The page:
addresses the delivery and lean manufacturing of inventory to workstations as needed, reducing waste associated with transport, inventory, motion and waiting.


5. Reconfigurability


addresses the need to reconfigure a workstation quickly and efficiently to meet changing demands or to alleviate issues in the production process. The primary benefit of reconfigurability is the reduction of downtime and waste.


6. Product quality


covers any quality assurance step or process designed to reduce defects in both the production process and the final product.


7. Maintainability


focuses on keeping the entire production system and individual workstations operating smoothly and efficiently, minimizing downtime.


8. Ease of Access


see below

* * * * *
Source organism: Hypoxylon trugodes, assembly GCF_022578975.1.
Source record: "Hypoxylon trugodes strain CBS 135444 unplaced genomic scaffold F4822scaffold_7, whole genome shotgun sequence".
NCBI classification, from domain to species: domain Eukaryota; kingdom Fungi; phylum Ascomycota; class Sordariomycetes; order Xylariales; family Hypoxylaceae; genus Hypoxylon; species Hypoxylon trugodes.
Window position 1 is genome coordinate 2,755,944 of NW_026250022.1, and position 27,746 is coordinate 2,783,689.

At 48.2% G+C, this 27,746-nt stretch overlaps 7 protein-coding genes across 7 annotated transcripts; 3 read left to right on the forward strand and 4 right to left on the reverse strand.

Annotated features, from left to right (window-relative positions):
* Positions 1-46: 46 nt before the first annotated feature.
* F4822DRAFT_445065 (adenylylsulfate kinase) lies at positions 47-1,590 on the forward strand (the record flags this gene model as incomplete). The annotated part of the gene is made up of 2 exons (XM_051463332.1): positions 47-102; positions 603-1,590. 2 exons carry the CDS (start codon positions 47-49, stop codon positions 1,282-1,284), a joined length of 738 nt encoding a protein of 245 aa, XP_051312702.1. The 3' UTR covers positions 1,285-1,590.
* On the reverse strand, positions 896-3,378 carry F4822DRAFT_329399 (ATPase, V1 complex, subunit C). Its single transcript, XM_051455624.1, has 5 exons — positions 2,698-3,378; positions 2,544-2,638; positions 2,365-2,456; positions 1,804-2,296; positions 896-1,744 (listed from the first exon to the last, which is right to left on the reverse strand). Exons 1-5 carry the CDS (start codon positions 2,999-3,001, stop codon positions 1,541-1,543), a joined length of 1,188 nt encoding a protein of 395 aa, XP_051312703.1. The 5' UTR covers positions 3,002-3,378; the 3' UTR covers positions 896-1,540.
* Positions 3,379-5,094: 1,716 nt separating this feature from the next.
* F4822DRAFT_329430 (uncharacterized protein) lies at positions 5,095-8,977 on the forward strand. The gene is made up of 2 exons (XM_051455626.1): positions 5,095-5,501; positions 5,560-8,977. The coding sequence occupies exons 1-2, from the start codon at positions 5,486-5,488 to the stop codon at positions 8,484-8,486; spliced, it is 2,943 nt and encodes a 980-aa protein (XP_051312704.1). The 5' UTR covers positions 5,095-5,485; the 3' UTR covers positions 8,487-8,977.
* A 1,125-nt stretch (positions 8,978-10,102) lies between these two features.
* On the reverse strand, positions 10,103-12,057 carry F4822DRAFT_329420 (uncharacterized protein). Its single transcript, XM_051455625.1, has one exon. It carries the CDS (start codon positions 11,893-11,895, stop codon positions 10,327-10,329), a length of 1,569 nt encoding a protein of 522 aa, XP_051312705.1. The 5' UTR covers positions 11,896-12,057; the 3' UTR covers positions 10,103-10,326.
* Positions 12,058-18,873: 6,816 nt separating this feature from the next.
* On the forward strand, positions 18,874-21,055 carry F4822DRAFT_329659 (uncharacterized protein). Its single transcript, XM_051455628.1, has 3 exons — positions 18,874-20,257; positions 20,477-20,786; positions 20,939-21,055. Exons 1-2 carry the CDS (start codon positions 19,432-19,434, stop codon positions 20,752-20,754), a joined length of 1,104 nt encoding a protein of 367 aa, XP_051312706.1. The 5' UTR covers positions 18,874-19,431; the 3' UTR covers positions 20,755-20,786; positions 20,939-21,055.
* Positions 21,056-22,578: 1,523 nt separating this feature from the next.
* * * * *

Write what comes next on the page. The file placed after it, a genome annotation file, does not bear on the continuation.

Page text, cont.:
9. Ergonomics


these two processes work together in the design of the production system to place parts and tools where needed, minimizing motion and downtime. They also work together to ensure the worker is operating in an efficient and safe workplace.

With these guiding principles in mind, let’s take a look at how they could impact oil and gas industry trends.


The Role of Lean Manufacturing in the Oil and Gas Industry

Ever since the first oil well in 1857 and the first oil pipeline in 1864, the oil and gas industry has not only embraced innovation but has often led the way. Rapid technological advances have enabled both the discovery and extraction of oil and gas in difficult environments — from the deserts of the Middle East, to deep water oil fields around the globe and finally to the harsh Arctic region.

With the recent focus on energy independence in the United States, as well as the added scrutiny that comes with it, lean manufacturing in the oil and gas industry is quickly becoming a necessity.